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Small enough to climb onto the inflorescence, or flower cluster, of a palm plant, this tiny mouse opossum belongs to a newly re-classified South American species: Zeledon’s mouse opossum (Marmosa zeledoni). Minute marsupials like this one are rarely seen at flowers, but this species may be a pollinator for some neotropical palms.
Zeledon’s mouse opossum was previously lumped together with the Mexican mouse opossum, Marmosa mexicana. But in a recent study partly funded by the National Science Foundation, Curator Rob Voss of the Division of Vertebrate Zoology at the American Museum of Natural History and colleagues examined roughly 1,500 mouse opossum specimens, some collected from as far back as the 1800s. They determined that what had been known as the Mexican mouse opossum could actually be subdivided into two different species.
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Cell phones, hybrid cars, missile defense systems — and many other modern technologies — depend on components that include elements known collectively as rare earth metals. At the next SciCafe on Wednesday, May 4, Curator James Webster of the Museum’s Department of Earth and Planetary Sciences will be discussing these elements’ properties as well as the pressing issues of supply and sustainability. Dr. Webster recently answered a few questions about the topic.
What are rare earth metals?
It depends on who you ask. To many, the rare earth metals are 17 of the heavier known elements that exhibit similar but unique chemical, magnetic, optical, and electrical properties. They are silver to gray in color, relatively soft, chemically reactive, exhibit high melting temperatures, and are crucial to many modern technologies. But these metals have been mischaracterized and are incorrectly named. Most of the rare earth metals are simply not that rare: they are actually more abundant in the crust of our planet than metals like silver and lead.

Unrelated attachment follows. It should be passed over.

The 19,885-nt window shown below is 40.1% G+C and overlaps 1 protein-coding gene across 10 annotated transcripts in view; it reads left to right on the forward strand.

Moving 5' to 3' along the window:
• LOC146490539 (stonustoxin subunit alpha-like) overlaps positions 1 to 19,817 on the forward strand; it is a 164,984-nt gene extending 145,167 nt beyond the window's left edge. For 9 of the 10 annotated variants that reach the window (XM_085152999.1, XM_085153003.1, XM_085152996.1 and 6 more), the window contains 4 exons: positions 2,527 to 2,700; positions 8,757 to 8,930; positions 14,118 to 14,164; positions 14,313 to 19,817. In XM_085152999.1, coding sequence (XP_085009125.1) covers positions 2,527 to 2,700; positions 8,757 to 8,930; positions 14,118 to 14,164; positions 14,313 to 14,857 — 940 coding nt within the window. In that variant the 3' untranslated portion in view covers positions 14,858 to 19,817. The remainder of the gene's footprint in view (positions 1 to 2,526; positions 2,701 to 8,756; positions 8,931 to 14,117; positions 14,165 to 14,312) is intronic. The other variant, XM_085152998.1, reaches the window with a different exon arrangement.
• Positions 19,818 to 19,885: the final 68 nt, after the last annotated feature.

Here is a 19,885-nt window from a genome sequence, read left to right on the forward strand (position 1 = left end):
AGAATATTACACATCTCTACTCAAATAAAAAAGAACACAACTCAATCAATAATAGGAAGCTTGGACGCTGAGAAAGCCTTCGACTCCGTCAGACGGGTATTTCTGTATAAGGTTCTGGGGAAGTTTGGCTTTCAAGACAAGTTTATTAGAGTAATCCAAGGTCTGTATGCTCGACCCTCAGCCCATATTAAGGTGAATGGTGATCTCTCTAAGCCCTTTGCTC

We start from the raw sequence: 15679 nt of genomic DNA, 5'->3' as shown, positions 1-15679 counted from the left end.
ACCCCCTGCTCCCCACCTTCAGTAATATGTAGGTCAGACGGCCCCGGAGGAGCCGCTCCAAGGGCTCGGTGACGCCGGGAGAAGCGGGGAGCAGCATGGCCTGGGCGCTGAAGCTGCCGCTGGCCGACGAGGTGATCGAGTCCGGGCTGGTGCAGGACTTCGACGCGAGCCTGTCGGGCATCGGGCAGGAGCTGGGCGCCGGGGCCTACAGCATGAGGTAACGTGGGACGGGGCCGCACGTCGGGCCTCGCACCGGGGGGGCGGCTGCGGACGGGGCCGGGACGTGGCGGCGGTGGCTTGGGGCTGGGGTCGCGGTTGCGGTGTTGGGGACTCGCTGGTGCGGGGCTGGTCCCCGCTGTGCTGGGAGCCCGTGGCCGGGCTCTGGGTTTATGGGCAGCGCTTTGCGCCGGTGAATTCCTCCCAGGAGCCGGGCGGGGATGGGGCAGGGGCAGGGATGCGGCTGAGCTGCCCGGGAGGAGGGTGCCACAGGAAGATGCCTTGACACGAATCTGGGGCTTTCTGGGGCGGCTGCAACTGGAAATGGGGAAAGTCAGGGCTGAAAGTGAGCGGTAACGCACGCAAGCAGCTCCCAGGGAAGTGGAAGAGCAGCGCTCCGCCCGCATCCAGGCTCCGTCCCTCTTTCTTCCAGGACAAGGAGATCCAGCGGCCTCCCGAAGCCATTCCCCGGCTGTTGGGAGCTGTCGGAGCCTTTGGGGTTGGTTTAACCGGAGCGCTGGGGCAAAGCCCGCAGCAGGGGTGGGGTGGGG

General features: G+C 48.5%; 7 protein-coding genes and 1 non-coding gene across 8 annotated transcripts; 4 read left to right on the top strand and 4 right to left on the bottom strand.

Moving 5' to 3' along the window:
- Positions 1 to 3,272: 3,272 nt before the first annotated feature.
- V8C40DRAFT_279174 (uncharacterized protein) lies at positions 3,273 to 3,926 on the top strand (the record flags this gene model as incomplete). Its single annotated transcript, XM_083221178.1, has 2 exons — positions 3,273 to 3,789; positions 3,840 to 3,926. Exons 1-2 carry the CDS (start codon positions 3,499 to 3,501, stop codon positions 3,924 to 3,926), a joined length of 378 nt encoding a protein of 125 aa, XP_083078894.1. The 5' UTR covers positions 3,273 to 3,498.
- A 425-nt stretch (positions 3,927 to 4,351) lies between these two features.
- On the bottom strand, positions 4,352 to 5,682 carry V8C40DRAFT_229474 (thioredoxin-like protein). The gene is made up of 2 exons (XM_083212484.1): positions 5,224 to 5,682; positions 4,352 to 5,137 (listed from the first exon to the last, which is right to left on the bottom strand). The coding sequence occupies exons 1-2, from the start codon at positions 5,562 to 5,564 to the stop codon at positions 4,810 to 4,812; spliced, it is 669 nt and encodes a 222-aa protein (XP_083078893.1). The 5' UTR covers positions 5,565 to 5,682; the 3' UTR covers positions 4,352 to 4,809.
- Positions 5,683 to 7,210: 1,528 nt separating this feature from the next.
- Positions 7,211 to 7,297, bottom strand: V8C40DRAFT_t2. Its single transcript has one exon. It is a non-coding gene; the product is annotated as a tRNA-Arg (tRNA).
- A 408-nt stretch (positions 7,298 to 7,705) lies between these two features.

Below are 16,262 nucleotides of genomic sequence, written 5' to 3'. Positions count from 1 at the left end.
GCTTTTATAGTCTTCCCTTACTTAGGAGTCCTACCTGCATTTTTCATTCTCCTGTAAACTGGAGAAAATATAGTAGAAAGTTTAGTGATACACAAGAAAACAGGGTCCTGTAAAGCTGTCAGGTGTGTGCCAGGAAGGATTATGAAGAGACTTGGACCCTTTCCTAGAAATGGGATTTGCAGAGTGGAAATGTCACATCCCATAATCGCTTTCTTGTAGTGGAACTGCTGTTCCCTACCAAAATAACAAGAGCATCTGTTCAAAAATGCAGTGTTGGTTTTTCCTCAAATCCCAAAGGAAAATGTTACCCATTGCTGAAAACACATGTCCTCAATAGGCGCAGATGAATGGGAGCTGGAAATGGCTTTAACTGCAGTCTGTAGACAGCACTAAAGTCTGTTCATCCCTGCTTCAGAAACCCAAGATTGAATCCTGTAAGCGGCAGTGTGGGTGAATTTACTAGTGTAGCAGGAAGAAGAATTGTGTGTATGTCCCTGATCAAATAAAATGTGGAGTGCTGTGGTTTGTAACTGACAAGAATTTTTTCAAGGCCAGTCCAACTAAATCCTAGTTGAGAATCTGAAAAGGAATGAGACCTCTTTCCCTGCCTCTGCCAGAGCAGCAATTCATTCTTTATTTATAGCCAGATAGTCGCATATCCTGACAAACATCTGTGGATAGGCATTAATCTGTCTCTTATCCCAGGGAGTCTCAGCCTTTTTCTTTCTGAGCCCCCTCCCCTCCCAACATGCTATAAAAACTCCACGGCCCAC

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Blogging from Lowell Observatory in Flagstaff, Arizona, Emily Rice, a research scientist in the Museum’s Department of Astrophysics, is working with a collaborator to model the atmospheres of low-mass stars, brown dwarfs, and giant gas planets, including descriptions of their chemistry and clouds. A major new exhibition about the future of space exploration opens at the Museum this fall.
My first full day at Lowell Observatory was calm but productive. I situated myself in my temporary office, caught up with friends and collaborators, and reacquainted myself with the observatory grounds.
Lowell Observatory is located on Mars Hill overlooking historic Route 66 and the city of Flagstaff. There are dozens of buildings on Mars Hill housing telescopes, offices, public exhibits, machine shops, and storage. There are also two telescope sites with large scientific telescopes further outside of town, Anderson Mesa and Happy Jack.
The building where I’m staying is the oldest on Mars Hill. It’s called the Slipher Building after the astronomer Vesto Melvin Slipher, who in 1912 first measured the immense speed at which galaxies are moving away from Earth. Edwin Hubble combined Slipher’s measurements with the distances to those galaxies in order to show that the universe is expanding, a result now known as Hubble’s Law. Slipher served as director of Lowell Observatory from 1916 until his death in 1952, and he was responsible for hiring Clyde Tombaugh, the discoverer of Pluto.
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The Museum Dance, New York City’s longest-running junior benefit, brings together influential and philanthropic young professionals to celebrate and raise essential funds for the Museum’s scientific and educational programs, which enable thousands of underserved New York City school children to visit the Museum annually. This year’s event, which was held on April 28, the eve of the Royal Wedding, celebrated British culture, and guests were encouraged to dress in British fashion.